Thursday, August 24, 2017

Brexit and fake news at Herne Bay Cartoon Festival


Pic: Kerry Riley

Here's me -- suppressing that moment of panic when faced by a huge blank board -- at the Herne Bay Cartoon Festival, which I helped organise, on Sunday 6 August.

I filled the board with Brexit-based gags as seen in Private Eye and New Statesman. Here's a few of them.




Bearing in mind the result of the EU referendum, I assume my efforts were only appreciated by 48 per cent of the audience (probably less as Herne Bay is a bit Ukippy). Some people certainly remained stony-faced.

But it wasn't all biting political satire. As the event was held on the Pier for the first time all the cartoonists got to go on the merry-go-round at the same time. Here's me blowing my own trumpet* with Rich Skipworth and Des Buckley.


Pic: Zoom Rockman

*It's not mine it's Des's. And it's a bugle.

I co-curated the main festival exhibition at Beach Creative gallery, which was full of top-notch stuff, as ever. Lots of cartoons on fake news and Donald Trump. Here's a couple of mine.


Cartoonist Glenn Marshall put together a "fringe" show Mona Lisa: Not Happy, consisting of parodies of the famous painting in cartoons and other art forms. Here's one of my contributions, a foray into Photoshop art.


There was the usual stuff you get at a festival: cartoonists drinking, playing ukulele etc. but I'll spare you the pics. All in all, another cracking  Herne Bay festival.

I wrote a fuller report, with lots of pictures, for the Procartoonists blog which you can read here.

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Wednesday, August 2, 2017

Humorous illustration: No punchline required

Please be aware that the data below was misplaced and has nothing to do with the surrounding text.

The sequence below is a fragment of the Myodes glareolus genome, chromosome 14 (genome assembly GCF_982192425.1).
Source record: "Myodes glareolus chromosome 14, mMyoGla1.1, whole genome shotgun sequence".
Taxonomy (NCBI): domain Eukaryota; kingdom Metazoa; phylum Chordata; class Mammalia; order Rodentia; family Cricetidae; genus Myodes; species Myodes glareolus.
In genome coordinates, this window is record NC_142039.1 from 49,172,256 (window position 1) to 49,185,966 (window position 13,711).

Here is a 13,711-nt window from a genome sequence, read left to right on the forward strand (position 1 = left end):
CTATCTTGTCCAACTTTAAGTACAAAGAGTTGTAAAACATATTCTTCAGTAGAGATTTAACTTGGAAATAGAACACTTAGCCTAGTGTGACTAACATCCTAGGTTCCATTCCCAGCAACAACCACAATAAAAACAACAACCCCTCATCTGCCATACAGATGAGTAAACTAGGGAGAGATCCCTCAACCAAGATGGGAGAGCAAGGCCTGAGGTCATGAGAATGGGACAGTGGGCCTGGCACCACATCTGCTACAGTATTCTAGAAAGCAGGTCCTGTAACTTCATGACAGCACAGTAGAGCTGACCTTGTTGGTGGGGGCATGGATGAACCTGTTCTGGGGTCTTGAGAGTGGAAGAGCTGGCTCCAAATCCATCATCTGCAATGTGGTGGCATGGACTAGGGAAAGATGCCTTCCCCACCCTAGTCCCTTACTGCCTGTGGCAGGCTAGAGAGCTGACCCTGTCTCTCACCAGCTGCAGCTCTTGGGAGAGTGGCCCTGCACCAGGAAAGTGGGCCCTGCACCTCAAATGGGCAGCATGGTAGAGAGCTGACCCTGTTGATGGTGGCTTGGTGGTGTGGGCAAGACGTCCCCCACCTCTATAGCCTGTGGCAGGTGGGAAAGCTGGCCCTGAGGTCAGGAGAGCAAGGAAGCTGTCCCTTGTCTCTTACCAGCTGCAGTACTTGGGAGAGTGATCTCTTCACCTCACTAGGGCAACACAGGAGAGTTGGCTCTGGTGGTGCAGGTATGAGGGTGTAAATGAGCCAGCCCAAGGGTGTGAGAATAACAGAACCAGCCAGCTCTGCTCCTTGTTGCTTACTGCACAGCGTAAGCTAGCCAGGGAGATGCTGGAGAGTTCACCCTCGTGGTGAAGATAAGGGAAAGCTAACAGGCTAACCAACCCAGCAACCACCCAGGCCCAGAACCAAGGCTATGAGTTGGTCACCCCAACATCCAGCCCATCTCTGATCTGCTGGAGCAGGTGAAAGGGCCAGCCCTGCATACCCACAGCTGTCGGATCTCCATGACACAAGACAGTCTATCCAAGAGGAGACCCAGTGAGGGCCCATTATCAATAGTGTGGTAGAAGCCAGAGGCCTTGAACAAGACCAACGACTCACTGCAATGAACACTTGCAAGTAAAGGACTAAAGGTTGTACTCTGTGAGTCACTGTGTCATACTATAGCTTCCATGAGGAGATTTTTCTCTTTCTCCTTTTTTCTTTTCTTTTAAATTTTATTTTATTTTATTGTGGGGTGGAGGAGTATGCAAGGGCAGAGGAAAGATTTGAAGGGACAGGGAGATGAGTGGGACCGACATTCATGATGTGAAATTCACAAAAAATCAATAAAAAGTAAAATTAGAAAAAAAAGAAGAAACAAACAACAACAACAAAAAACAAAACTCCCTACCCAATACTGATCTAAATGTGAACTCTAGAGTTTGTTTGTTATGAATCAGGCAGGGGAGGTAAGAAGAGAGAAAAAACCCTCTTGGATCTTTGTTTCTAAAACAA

Humorous illustration is slightly different to joke, or gag, cartoons: you use a funny or odd scenario, usually to illustrate an article in a magazine, newspaper or website, without necessarily having a punchline, as you would in a joke cartoon.

Sometimes these are wordless or they may have words within them as part of the drawing, but they generally don't have a caption or speech bubble.

Here are some examples from the Law Society Gazette.

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Life imitating cartoons (yet again)

This is my sixth entry on this blog where something I drew in a cartoon has happened in real life (you can see one from last year here and links to the others here) but I think this is my favourite because it was deliberate.

It made my day when I saw it on Twitter! Thanks to Darren Smith. The original Private Eye cartoon is below. It's one of the most popular cartoons I've done.

Darren's clocks featured at a festival he holds at his home. I've suggested that next time he should recreate this old Reader's Digest cartoon. Might need to carry out a risk assessment first though ...

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